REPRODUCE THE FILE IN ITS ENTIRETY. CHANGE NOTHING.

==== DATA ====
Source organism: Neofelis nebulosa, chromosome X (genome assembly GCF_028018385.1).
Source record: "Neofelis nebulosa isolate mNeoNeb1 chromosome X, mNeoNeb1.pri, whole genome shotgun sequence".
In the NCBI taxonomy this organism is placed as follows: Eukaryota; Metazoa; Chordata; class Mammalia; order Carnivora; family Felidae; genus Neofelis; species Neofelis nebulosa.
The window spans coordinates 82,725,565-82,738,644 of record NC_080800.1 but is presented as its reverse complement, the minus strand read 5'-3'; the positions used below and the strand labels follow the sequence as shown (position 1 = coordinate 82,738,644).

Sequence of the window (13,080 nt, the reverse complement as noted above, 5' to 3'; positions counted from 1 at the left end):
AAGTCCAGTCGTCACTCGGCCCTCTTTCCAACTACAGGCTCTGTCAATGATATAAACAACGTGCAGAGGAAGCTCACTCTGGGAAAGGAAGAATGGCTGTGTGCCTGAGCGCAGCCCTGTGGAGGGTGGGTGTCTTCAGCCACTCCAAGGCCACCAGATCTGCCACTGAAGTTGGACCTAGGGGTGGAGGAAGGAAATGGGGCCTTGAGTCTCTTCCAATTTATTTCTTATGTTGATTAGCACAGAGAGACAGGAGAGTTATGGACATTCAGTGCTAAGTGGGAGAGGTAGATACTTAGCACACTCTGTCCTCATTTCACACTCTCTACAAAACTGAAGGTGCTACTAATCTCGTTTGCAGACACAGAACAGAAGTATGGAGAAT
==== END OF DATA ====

Source organism: Neofelis nebulosa, chromosome X (genome assembly GCF_028018385.1).
Source record: "Neofelis nebulosa isolate mNeoNeb1 chromosome X, mNeoNeb1.pri, whole genome shotgun sequence".
In the NCBI taxonomy this organism is placed as follows: Eukaryota; Metazoa; Chordata; class Mammalia; order Carnivora; family Felidae; genus Neofelis; species Neofelis nebulosa.
The window spans coordinates 82,725,565-82,738,644 of record NC_080800.1 but is presented as its reverse complement, the minus strand read 5'-3'; the positions used below and the strand labels follow the sequence as shown (position 1 = coordinate 82,738,644).

Sequence of the window (13,080 nt, the reverse complement as noted above, 5' to 3'; positions counted from 1 at the left end):
AAGTCCAGTCGTCACTCGGCCCTCTTTCCAACTACAGGCTCTGTCAATGATATAAACAACGTGCAGAGGAAGCTCACTCTGGGAAAGGAAGAATGGCTGTGTGCCTGAGCGCAGCCCTGTGGAGGGTGGGTGTCTTCAGCCACTCCAAGGCCACCAGATCTGCCACTGAAGTTGGACCTAGGGGTGGAGGAAGGAAATGGGGCCTTGAGTCTCTTCCAATTTATTTCTTATGTTGATTAGCACAGAGAGACAGGAGAGTTATGGACATTCAGTGCTAAGTGGGAGAGGTAGATACTTAGCACACTCTGTCCTCATTTCACACTCTCTACAAAACTGAAGGTGCTACTAATCTCGTTTGCAGACACAGAACAGAAGTATGGAGAAT